"There can't be," he said. "The American people have already said overwhelmingly, they reject this bill. They reject government coming in and replacing the system that we know. They reject the notion that somehow in these economic times that we've got to spend $1 trillion when no one can afford it. ... They reject the notion that we ought to impose higher taxes on small businesses right now especially. They reject the notion that there should be Medicare cuts, which is all a part of this bill."
Sixty-three percent of Americans say lawmakers in Washington should keep trying to pass a comprehensive health care overhaul plan, rather than giving up on it, according to the latest ABC News-Washington Post poll.
On the jobs front, Cantor said House Republicans will weigh in on the bill when it's presented to them by House Speaker Nancy Pelosi, D-Calif.
After months of bickering and deadlock, the Senate passed a $15 billion jobs bill Monday with the help of new Republican Sen. Scott Brown of Massachusetts. It was the first job-creation bill the Senate has passed since approving the stimulus plan a year ago.
The bill includes a $15 billion tax cut for companies that hire new workers, tax cuts for small businesses that buy new equipment, and funding for highways. Economists say the bill could help create 250,000 jobs.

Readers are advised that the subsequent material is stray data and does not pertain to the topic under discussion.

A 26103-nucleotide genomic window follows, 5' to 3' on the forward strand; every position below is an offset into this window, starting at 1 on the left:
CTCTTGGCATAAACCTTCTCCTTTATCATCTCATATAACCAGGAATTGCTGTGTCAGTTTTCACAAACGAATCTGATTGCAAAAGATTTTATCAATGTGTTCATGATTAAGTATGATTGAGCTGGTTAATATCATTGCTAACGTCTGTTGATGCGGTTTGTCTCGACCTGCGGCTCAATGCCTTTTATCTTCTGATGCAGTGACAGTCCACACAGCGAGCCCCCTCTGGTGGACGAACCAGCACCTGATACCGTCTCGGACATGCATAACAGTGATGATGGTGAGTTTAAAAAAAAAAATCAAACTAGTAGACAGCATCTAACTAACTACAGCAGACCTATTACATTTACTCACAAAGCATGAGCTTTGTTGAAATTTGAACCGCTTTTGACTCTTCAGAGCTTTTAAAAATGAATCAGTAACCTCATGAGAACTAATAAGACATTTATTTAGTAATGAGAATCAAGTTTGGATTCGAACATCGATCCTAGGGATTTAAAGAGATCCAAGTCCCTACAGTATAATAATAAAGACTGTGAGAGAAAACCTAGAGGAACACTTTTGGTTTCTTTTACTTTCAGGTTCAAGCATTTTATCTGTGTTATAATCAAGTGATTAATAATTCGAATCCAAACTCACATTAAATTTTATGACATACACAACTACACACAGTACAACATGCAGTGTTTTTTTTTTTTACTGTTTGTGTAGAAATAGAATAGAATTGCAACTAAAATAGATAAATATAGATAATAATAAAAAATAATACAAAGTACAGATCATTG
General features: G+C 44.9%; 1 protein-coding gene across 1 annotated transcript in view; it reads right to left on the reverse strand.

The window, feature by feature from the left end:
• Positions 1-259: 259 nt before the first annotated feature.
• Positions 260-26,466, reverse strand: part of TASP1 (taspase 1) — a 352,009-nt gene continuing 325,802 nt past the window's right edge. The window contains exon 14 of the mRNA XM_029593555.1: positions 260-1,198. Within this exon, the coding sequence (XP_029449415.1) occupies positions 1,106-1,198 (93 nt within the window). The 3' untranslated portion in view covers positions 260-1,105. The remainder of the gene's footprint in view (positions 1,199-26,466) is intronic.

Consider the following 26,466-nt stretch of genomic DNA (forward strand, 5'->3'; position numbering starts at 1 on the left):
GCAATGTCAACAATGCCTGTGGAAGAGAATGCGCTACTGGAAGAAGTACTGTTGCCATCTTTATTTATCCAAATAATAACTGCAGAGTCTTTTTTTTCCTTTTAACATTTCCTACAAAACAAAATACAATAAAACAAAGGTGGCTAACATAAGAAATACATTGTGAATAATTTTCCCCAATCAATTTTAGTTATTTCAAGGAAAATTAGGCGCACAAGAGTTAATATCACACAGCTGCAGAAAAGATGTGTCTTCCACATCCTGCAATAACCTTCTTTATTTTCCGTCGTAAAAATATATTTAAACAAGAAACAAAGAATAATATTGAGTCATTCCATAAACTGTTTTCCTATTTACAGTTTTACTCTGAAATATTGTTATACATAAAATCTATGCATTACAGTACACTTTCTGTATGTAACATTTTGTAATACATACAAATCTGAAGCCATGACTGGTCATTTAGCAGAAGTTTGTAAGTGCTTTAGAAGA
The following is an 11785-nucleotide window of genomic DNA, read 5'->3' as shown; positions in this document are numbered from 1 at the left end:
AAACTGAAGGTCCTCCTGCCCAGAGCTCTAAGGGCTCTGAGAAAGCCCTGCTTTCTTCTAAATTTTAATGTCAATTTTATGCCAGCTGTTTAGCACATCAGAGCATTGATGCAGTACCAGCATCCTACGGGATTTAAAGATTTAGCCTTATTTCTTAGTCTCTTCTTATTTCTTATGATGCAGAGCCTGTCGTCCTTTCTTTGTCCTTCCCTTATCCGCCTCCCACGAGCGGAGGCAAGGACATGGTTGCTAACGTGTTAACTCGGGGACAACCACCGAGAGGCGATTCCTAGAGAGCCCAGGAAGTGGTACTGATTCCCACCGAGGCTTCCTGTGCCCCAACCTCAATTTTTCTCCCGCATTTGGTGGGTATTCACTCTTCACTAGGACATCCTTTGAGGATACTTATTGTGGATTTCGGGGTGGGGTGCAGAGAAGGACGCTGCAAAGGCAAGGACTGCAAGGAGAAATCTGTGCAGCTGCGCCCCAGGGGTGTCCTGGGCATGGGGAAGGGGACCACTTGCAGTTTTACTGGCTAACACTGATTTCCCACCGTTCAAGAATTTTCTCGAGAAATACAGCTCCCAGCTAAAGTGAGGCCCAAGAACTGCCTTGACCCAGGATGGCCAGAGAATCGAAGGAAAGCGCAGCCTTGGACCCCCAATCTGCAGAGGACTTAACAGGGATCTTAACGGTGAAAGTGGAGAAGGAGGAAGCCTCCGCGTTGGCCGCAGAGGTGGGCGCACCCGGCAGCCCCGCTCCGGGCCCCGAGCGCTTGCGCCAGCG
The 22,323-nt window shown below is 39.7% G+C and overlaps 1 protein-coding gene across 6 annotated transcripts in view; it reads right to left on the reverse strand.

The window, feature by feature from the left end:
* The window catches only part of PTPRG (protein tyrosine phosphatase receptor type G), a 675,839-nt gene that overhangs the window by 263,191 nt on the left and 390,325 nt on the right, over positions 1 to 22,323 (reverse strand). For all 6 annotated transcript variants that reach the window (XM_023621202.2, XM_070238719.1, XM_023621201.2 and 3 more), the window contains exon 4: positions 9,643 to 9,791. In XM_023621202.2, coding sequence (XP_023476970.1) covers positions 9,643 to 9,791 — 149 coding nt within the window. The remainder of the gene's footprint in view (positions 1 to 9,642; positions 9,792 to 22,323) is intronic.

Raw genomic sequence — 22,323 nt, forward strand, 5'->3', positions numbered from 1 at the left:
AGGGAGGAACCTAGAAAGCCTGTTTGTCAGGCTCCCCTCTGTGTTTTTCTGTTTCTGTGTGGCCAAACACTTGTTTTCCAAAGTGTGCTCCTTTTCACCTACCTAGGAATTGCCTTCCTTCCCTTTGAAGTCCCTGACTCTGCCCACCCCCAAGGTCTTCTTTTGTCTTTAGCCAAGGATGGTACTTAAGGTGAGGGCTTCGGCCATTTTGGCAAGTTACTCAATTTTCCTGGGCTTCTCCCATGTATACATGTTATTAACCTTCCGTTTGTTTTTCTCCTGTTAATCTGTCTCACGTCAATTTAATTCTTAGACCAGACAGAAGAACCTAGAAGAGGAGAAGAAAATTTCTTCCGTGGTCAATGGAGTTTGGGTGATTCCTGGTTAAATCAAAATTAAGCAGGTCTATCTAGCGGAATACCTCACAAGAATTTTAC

Only five Senate Republicans voted for the bill, including Brown, whose vote was heralded as "the beginning of a new day" by Senate Majority Leader Harry Reid, D-Nev.
But Cantor wouldn't say whether House Republicans will support the bill, adding that they have to first see what Pelosi presents.
"I'm not sure that the Democrats in the House will support this," Cantor said. "There's a lot of things that we can do to help this economy, to help small businesses get back on their feet. The kind of policies that are the central part of this Senate bill don't make a lot of sense to small business people that I've spoken to."
"By targeting the tax credits the way that the Senate bill does, you're not going to help small businesses that are having trouble keeping the lights on."
ABC News' Jonathan Karl and Z. Byron Wolf contributed to this report.